Sandra Tsing Loh

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Sandra Tsing Loh
Sandra Tsing Loh USACE poster.jpg
Born (1962-02-11) February 11, 1962 (age 52)
Occupation Actress, author, radio personality
Website
sandratsingloh.com

Sandra Tsing Loh (born February 11, 1962) is an American writer, actress, and radio personality.

Life and career[edit]

Loh is the younger daughter of a Chinese father[1] and a German mother. She was raised in Malibu, Southern California, and after attending Malibu Park Junior High School was bused south to Santa Monica High School, where she was active in the computer-and-engineering-related "Olive Starlight Orchestra" and founded the performance-arts group and civic volunteer organization "Young Bureaucrats, Of Course (YBOC)".[2] She also played violin in the Samohi school orchestra.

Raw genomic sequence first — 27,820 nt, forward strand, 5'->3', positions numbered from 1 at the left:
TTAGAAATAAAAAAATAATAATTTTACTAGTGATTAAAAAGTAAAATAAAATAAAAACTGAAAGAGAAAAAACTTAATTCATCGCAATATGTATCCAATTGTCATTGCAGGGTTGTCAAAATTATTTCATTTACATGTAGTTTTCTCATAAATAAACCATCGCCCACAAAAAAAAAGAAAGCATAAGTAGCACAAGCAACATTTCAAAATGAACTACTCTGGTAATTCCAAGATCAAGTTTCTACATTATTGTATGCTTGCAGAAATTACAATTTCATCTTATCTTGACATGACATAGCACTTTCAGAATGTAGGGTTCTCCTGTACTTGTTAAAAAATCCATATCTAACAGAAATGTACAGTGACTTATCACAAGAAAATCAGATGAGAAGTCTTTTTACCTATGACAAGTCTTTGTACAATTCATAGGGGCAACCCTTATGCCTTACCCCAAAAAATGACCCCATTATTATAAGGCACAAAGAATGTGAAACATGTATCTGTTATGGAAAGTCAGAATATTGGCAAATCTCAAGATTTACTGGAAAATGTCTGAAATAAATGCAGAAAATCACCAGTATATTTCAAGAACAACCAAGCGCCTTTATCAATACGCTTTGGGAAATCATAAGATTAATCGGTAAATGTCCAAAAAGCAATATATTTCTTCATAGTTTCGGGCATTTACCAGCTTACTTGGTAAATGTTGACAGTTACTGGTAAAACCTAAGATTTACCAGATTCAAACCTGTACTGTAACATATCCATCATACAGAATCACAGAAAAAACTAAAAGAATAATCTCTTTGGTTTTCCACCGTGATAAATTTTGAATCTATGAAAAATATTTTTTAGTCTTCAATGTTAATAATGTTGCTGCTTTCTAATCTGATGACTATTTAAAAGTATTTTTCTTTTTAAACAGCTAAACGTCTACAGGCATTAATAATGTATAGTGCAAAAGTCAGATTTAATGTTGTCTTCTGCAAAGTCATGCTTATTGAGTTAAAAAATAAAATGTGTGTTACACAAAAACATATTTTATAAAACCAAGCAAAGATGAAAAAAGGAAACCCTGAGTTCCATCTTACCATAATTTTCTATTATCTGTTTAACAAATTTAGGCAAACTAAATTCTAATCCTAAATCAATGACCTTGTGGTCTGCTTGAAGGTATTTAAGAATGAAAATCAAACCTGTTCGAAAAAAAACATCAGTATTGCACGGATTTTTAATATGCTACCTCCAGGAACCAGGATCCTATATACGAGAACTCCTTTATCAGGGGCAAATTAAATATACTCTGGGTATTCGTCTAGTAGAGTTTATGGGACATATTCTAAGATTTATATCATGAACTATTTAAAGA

Loh graduated from Caltech with a BS in Physics; she returned in 2005 to deliver its commencement speech. She is also a graduate of the Master of Professional Writing Program at the University of Southern California. Her early career as a performance artist included a piano concert on a freeway overpass in Downtown Los Angeles, and one in which she distributed hundreds of one-dollar-bills. She went on to perform a number of well-received autobiographical one-woman shows, in which she developed a particular form of observational humor. Her delivery style is generally ironic and spoken somewhat quickly.